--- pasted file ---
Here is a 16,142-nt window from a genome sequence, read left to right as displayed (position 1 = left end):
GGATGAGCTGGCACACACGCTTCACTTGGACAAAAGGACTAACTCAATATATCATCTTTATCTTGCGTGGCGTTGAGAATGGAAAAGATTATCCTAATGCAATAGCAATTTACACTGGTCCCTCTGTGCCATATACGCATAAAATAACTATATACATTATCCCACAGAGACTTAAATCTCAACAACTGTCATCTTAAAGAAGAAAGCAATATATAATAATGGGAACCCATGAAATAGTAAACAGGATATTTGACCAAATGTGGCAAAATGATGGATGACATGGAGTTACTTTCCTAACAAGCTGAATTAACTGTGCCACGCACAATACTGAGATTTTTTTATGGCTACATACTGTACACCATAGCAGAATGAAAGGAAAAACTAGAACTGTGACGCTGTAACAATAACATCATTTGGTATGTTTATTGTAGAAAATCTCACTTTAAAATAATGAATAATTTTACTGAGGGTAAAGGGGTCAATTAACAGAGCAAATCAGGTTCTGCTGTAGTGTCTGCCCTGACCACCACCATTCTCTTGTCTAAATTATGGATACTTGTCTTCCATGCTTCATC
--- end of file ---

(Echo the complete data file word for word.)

Here is a 16,142-nt window from a genome sequence, read left to right as displayed (position 1 = left end):
GGATGAGCTGGCACACACGCTTCACTTGGACAAAAGGACTAACTCAATATATCATCTTTATCTTGCGTGGCGTTGAGAATGGAAAAGATTATCCTAATGCAATAGCAATTTACACTGGTCCCTCTGTGCCATATACGCATAAAATAACTATATACATTATCCCACAGAGACTTAAATCTCAACAACTGTCATCTTAAAGAAGAAAGCAATATATAATAATGGGAACCCATGAAATAGTAAACAGGATATTTGACCAAATGTGGCAAAATGATGGATGACATGGAGTTACTTTCCTAACAAGCTGAATTAACTGTGCCACGCACAATACTGAGATTTTTTTATGGCTACATACTGTACACCATAGCAGAATGAAAGGAAAAACTAGAACTGTGACGCTGTAACAATAACATCATTTGGTATGTTTATTGTAGAAAATCTCACTTTAAAATAATGAATAATTTTACTGAGGGTAAAGGGGTCAATTAACAGAGCAAATCAGGTTCTGCTGTAGTGTCTGCCCTGACCACCACCATTCTCTTGTCTAAATTATGGATACTTGTCTTCCATGCTTCATC